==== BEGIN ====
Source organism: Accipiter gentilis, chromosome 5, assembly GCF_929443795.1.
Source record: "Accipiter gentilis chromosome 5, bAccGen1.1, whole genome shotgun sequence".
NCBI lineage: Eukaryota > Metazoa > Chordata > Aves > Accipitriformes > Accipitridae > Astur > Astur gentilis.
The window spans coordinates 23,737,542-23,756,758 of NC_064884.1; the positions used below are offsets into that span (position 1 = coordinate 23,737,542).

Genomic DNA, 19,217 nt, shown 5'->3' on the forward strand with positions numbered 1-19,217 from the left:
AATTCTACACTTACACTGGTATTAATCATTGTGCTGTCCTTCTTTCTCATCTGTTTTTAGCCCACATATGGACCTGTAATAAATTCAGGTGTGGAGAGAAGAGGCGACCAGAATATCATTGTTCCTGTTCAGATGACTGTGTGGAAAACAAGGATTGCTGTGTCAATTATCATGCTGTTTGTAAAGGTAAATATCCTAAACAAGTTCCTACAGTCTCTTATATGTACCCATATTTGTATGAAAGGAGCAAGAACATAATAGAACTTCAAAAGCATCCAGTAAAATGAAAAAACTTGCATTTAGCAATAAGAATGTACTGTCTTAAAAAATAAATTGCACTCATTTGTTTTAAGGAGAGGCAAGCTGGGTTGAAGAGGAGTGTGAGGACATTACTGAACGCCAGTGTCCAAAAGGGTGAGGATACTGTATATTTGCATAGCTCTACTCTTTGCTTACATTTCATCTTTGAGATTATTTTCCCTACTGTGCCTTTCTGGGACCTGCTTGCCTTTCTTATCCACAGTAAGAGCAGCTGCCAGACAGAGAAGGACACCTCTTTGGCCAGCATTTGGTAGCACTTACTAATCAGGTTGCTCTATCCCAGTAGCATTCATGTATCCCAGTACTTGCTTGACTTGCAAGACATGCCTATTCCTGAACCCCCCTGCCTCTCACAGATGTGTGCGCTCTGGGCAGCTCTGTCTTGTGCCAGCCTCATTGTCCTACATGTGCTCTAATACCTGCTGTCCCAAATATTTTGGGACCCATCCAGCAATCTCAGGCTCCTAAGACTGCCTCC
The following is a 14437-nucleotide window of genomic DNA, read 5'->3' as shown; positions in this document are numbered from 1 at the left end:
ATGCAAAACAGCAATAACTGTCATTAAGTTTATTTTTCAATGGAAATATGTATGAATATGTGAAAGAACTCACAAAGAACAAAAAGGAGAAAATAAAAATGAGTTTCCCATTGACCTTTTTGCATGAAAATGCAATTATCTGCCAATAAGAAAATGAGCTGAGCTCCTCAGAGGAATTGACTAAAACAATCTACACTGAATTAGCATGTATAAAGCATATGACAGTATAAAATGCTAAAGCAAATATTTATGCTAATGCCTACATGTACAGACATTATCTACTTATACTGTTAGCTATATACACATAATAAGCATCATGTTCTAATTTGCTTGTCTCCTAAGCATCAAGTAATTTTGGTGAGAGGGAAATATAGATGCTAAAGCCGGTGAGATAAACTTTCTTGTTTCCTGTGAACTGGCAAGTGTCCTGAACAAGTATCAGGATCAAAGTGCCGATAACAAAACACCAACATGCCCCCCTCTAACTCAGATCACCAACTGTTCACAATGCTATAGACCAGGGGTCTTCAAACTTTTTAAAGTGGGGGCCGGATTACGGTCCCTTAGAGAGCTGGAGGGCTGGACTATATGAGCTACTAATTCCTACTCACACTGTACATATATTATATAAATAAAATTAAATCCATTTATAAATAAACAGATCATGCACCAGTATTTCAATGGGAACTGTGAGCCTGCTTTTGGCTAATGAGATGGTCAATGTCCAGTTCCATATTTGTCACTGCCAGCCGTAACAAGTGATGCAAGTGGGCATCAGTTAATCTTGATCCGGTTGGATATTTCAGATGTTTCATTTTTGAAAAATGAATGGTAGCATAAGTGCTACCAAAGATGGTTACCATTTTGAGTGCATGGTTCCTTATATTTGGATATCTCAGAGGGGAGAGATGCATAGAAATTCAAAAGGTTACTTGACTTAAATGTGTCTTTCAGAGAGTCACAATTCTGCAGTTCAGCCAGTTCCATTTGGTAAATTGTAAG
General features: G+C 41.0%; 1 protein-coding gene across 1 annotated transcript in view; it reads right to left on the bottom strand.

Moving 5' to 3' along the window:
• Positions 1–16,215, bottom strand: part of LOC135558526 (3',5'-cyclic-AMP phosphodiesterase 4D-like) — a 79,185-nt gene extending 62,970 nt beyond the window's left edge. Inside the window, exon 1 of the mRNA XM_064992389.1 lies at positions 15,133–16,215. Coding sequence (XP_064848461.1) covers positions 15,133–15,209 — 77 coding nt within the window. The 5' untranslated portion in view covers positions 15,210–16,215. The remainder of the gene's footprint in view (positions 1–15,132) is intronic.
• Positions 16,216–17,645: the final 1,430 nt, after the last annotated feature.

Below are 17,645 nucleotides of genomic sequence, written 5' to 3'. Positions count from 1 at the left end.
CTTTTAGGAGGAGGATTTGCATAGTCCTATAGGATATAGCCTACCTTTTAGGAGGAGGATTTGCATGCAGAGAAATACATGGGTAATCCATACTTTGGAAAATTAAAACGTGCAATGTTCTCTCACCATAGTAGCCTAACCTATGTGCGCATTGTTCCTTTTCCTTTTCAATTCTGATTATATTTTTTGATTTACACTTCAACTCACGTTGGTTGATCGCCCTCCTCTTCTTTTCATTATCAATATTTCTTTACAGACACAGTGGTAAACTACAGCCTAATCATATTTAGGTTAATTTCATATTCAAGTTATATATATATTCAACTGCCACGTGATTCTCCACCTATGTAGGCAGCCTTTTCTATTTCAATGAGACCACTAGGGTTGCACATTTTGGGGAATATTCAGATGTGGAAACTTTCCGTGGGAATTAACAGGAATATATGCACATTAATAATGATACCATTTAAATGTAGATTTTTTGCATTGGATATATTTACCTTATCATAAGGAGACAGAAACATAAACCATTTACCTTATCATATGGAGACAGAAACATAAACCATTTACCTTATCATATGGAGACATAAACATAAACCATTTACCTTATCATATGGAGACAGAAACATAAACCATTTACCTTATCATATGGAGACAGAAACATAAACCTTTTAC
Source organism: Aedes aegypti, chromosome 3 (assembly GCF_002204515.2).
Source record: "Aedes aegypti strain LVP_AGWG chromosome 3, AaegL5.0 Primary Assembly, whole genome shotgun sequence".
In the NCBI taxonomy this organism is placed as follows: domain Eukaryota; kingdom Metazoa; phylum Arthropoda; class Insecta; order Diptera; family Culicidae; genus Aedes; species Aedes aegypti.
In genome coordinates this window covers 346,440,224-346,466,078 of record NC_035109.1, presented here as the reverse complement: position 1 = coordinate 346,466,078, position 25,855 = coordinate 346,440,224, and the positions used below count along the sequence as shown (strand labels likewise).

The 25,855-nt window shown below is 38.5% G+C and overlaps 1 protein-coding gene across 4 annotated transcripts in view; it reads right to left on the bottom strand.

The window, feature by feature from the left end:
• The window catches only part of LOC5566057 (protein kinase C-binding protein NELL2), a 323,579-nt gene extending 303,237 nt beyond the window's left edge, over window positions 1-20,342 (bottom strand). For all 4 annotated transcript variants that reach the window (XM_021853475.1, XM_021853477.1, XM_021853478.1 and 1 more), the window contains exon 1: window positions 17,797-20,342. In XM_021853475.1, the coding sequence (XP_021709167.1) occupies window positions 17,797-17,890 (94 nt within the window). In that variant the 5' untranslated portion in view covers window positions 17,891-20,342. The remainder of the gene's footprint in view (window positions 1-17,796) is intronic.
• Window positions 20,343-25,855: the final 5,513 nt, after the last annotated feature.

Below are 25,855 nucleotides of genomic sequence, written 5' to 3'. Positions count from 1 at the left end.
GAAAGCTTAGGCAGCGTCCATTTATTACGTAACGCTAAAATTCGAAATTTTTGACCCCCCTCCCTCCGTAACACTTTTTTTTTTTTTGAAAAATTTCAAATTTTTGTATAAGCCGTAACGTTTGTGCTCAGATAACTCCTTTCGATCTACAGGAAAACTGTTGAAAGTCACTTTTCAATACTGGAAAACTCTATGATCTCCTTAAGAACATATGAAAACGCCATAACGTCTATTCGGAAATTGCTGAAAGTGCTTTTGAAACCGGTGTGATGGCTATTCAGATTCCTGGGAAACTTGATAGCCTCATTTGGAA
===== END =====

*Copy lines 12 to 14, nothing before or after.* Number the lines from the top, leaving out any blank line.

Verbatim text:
• Positions 16,216–17,645: the final 1,430 nt, after the last annotated feature.

Below are 17,645 nucleotides of genomic sequence, written 5' to 3'. Positions count from 1 at the left end.
CTTTTAGGAGGAGGATTTGCATAGTCCTATAGGATATAGCCTACCTTTTAGGAGGAGGATTTGCATGCAGAGAAATACATGGGTAATCCATACTTTGGAAAATTAAAACGTGCAATGTTCTCTCACCATAGTAGCCTAACCTATGTGCGCATTGTTCCTTTTCCTTTTCAATTCTGATTATATTTTTTGATTTACACTTCAACTCACGTTGGTTGATCGCCCTCCTCTTCTTTTCATTATCAATATTTCTTTACAGACACAGTGGTAAACTACAGCCTAATCATATTTAGGTTAATTTCATATTCAAGTTATATATATATTCAACTGCCACGTGATTCTCCACCTATGTAGGCAGCCTTTTCTATTTCAATGAGACCACTAGGGTTGCACATTTTGGGGAATATTCAGATGTGGAAACTTTCCGTGGGAATTAACAGGAATATATGCACATTAATAATGATACCATTTAAATGTAGATTTTTTGCATTGGATATATTTACCTTATCATAAGGAGACAGAAACATAAACCATTTACCTTATCATATGGAGACAGAAACATAAACCATTTACCTTATCATATGGAGACATAAACATAAACCATTTACCTTATCATATGGAGACAGAAACATAAACCATTTACCTTATCATATGGAGACAGAAACATAAACCTTTTAC